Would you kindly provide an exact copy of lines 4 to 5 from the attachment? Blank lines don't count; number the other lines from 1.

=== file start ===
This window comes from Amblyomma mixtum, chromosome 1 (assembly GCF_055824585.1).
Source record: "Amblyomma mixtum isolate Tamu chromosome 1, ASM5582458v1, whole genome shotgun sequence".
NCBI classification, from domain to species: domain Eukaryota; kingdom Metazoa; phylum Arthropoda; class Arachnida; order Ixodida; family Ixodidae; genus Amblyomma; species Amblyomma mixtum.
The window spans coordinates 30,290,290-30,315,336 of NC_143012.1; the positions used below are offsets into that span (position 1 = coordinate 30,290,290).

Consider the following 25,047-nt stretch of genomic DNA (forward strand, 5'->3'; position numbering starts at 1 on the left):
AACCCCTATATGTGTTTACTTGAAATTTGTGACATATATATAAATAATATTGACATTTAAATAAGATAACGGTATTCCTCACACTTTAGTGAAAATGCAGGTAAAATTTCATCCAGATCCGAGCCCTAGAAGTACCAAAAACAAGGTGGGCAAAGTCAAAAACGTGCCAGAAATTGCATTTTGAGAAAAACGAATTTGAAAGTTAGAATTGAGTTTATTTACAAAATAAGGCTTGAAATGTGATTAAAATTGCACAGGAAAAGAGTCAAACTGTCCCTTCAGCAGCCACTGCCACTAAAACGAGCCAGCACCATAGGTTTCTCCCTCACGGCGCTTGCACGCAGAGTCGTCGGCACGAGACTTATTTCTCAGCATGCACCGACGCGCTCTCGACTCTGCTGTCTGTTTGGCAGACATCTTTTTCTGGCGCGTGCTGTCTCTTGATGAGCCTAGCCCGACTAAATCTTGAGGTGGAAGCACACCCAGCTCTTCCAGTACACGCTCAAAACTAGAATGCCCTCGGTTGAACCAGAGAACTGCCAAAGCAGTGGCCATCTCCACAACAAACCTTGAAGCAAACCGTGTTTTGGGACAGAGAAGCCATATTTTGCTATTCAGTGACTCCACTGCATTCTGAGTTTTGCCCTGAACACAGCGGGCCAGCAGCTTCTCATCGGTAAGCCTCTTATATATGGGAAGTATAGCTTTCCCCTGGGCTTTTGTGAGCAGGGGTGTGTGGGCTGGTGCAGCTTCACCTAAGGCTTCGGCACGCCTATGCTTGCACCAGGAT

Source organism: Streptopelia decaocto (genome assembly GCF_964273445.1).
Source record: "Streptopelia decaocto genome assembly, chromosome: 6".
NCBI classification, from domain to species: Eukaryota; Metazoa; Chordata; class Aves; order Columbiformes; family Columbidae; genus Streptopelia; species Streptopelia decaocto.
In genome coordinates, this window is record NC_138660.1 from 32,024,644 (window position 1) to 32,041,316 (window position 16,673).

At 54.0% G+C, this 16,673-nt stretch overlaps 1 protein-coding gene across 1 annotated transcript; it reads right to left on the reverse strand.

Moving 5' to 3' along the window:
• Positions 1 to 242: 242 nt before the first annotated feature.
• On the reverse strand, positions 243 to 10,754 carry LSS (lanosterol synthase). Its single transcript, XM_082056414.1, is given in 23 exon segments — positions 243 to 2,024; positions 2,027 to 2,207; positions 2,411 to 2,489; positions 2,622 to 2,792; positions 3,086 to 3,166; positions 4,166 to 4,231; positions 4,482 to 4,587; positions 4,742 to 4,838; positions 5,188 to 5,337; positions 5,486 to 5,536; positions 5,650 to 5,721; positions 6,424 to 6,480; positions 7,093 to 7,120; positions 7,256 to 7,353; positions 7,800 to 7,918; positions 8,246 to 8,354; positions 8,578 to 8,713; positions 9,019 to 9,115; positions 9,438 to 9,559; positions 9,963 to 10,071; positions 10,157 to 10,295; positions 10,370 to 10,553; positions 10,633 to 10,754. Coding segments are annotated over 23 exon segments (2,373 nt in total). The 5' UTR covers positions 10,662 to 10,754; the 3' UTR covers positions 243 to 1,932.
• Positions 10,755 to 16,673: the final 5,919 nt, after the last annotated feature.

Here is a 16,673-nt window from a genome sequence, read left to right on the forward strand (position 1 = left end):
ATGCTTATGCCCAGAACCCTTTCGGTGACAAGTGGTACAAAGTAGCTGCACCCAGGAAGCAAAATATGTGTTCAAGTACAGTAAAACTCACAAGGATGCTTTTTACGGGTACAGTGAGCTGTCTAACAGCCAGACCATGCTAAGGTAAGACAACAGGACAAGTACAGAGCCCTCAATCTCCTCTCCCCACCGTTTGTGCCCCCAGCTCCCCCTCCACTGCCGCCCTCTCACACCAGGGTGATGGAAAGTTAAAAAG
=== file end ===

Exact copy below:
The window spans coordinates 30,290,290-30,315,336 of NC_143012.1; the positions used below are offsets into that span (position 1 = coordinate 30,290,290).

Consider the following 25,047-nt stretch of genomic DNA (forward strand, 5'->3'; position numbering starts at 1 on the left):